After reading several novels written by Geoff Nicholson for a Year of Geoff Nicholson (which is extending into a Year and a Bit), I’ve thought a great deal about obsession. The driving force behind Nicholson’s characters is obsession in one form or another, and I’ve begun to wonder if being an obsessive is necessarily a bad thing. After all if nursing an obsession saves you from going around the bend or blowing your brains out, then what’s the problem?
The three main characters in Nicholson’s brilliantly funny novel Bleeding London are all obsessives, all people on a mission for one reason or another. There’s Mick, a bouncer whose stripper girlfriend, Gabby, a hard-as-nails, “taut redhead,” claims she was gang-raped by six men, “in-bred toffs,” following a performance for a private stag party in London. Armed with a list of names, Mick travels from Sheffield to London on a mission to hunt down the offenders and deliver painful, humiliating punishments. Sounds fairly straightforward, right?
Then there’s Judy who works in a bookshop and is obsessed with having sex in every London location possible. She has a map hanging on her wall marked for each event, and after quizzing each of her lovers, she creates their maps of past sexual adventures for comparison. The men in Judy’s life have a range of responses to her enthusiasm for sexual geography: they find her hobby exciting, erotic, and puzzling. Judy relentlessly pursues her obsession, and yet at the same time feels an emptiness. No wonder she calls late night radio chat shows to discuss her sex life.
Then there’s Stuart who founded a walking tour business called The London Walker. Business was limp at first until Stuart met and married Anita. She’s transformed the business into a phenomenal success, but in the process Stuart has become superfluous. Anita calls Stuart’s tours “a little recherché,” and he’s eventually moved to a management position while Anita creates London walks designed to appeal to tourists.
At first he continued to lead walks. But Anita had been right. His knowledge of London was detailed and profound, his love of it real, yet as the years went by he had an increasing distaste for the obvious. He genuinely wanted to reveal London to the people who came on the tours but he was bored with its more obvious features. He wanted to show its eccentricities and unknown quarters. Rather than take them to the Tower of London he’d have preferred to take them to the abandoned Severndroog Castle near Oxleas wood. For Stuart it increasingly wasn’t enough to tell a few old anecdotes and point out a few sights and locations. He felt the truth was more profound in the obscure corners than in the grand sweeps. And on a good day he would find these corners, even while ostensibly showing the punters the more orthodox aspects of London. His tours became increasingly abstract, free form, improvised, often turning into a sort of mystery tour. A crowd that had signed up for a canal walk might be treated instead to a tour of sites connected with leprosy. There were a few complaints, some dissatisfied walkers who demanded their money back.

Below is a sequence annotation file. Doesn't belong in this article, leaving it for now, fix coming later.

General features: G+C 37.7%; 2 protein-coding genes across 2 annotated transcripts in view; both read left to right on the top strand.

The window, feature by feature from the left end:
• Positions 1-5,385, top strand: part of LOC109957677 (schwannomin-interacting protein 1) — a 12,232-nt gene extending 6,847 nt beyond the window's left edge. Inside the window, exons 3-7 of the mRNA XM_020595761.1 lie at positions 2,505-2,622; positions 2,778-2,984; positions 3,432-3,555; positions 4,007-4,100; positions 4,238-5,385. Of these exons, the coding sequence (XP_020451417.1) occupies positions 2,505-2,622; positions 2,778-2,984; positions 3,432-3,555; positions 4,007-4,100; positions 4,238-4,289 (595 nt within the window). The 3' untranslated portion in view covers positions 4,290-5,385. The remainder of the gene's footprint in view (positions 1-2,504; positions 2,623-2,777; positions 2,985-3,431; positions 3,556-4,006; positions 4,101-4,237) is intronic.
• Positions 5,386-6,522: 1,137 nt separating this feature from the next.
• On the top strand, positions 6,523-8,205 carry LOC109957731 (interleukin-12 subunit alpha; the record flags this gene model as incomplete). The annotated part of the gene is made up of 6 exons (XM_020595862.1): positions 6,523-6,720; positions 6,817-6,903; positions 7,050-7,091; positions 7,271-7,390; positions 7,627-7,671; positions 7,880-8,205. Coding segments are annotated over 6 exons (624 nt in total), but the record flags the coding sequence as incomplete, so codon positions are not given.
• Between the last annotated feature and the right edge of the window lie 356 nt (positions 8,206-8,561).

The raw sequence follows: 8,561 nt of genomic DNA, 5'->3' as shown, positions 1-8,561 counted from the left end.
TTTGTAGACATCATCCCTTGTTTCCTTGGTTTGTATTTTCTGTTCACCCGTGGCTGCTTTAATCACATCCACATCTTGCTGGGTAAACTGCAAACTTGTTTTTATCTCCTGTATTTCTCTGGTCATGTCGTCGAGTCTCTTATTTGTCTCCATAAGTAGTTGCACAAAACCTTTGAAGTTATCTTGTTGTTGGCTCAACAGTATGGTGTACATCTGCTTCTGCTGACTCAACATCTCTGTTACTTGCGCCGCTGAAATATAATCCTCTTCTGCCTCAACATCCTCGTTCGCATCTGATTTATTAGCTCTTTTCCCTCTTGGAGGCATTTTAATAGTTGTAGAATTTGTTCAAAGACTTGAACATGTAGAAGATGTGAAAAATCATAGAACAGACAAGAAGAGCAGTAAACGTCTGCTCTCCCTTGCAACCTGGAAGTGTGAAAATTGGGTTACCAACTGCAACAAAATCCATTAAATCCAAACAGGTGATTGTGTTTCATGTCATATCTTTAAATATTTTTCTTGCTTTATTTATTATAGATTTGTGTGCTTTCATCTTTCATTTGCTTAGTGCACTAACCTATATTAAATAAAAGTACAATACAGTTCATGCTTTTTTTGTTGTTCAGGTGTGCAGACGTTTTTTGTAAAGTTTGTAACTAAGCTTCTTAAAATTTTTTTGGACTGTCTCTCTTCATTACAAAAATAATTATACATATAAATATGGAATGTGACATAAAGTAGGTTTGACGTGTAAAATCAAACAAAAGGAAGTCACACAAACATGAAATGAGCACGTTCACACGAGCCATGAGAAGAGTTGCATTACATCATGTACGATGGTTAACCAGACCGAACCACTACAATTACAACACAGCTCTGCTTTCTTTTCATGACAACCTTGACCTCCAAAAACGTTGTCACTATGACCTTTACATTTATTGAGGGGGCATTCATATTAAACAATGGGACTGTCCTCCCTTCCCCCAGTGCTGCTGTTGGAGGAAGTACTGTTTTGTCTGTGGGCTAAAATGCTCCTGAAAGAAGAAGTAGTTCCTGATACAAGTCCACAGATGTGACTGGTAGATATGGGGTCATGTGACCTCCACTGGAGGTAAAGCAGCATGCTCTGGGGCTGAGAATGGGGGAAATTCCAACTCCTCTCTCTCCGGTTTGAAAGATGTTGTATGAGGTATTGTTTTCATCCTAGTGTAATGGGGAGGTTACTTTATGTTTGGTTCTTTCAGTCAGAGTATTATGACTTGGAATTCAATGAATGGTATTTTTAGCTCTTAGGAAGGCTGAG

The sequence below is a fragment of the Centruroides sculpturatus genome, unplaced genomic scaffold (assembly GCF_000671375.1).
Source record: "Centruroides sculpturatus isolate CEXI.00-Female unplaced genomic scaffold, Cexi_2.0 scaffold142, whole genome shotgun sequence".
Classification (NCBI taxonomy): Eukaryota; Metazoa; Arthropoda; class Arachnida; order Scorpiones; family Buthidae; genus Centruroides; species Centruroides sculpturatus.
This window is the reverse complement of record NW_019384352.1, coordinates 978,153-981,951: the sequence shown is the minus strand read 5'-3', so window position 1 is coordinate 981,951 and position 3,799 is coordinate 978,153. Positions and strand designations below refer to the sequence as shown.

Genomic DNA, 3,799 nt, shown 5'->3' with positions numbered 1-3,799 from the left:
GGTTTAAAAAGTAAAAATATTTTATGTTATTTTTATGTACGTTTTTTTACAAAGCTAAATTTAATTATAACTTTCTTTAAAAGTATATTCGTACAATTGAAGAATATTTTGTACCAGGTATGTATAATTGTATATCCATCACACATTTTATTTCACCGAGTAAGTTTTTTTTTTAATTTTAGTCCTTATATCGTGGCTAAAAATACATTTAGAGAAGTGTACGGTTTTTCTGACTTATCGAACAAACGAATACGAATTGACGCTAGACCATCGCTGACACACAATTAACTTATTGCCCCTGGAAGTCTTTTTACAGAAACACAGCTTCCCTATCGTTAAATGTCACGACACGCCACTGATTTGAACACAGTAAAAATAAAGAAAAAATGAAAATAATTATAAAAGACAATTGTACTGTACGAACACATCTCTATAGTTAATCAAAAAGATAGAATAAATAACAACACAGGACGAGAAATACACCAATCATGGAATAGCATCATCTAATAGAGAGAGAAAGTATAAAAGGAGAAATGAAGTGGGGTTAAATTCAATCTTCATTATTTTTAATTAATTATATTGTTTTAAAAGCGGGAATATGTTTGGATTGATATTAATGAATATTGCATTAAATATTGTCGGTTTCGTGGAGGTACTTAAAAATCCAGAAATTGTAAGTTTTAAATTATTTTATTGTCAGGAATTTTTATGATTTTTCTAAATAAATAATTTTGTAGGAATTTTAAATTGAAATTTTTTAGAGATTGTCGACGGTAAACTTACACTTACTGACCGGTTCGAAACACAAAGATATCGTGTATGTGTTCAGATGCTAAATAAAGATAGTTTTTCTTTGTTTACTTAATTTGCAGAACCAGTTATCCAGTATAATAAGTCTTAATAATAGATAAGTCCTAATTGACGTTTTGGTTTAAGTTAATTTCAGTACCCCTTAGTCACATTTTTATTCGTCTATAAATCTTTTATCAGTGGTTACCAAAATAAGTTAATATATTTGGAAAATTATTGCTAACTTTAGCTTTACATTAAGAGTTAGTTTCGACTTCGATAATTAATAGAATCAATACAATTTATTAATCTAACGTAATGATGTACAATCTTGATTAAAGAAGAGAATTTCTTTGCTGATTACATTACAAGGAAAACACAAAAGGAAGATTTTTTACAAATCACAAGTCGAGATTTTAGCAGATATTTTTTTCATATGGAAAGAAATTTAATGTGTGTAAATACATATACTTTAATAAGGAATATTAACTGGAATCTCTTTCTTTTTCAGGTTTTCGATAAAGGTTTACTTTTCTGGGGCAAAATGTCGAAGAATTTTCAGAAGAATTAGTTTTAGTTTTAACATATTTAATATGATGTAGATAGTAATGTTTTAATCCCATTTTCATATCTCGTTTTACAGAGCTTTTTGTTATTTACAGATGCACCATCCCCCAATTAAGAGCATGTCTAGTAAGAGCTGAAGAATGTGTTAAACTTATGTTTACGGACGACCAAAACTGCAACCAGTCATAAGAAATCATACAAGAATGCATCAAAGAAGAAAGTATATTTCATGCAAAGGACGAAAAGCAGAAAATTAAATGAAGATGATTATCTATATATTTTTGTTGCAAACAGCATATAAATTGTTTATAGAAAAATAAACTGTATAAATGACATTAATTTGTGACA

If pressed to tell the truth, Stuart was happy with his small business, but that’s swept aside by Anita’s drive, efficiency, and emphasis on “cash-flow forecasts.”
For a while he conceived of his consultative role as thinking up new and original ideas for tours, but this was not an area where novelty and ingenuity were particularly welcomed. The Henry VIII walk and the Jack the Ripper Walk were always likely to do better business than Stuart’s fancier inventions such as the Thomas Middleton Walk, the Post-Modernist Walk, the Anarchists’ Walk. In fact it was a guide in her first week with the company who came up with the idea of the London Lesbian Walk, which for a while was one of the most popular tours.
Driven to despair and a feeling of uselessness, he falls into an affair that is now over. Depressed and withdrawn, Stuart, decides that he needs a “Big Idea” as a “reason for being.”
Once it had arrived there was an inevitability about it, something undeniable. he was sitting in the coffee bar of the Museum of Transport in Covent Garden thinking how much he disliked buses and tubes when the idea finally struck, and the moment it was there he couldn’t see why it had been so long coming. It felt so completely right. What he had to do was utterly clear. He was going to walk down every street in London.
Armed with a A-Z book of London, Stuart takes off every morning exploring London in a way he’s never explored it before, and we get some of the stranger less-well known episodes of the history of London with an emphasis on sexual tourism. Naturally, since this is a Geoff Nicholson novel, all three characters, each with a different version of London, collide with tangled connections of sexual obsession. Bleeding London is a very funny book with Mick delivering his creative, humiliating punishments to the men on his hit-list, Judy trying to find meaning in her life by plotting geographical markers of sexual encounters, and poor Stuart who is dazzled and amazed by London even as he realises that it’s a city that is greater than a sum of its parts. Once again Nicholson explores the pathology of obsession in this story of characters whose raison d’être is obsession–characters who finally understand that obsession, a harsh exacting mistress, can never be satisfied. Once down that rabbit hole, you’re a goner.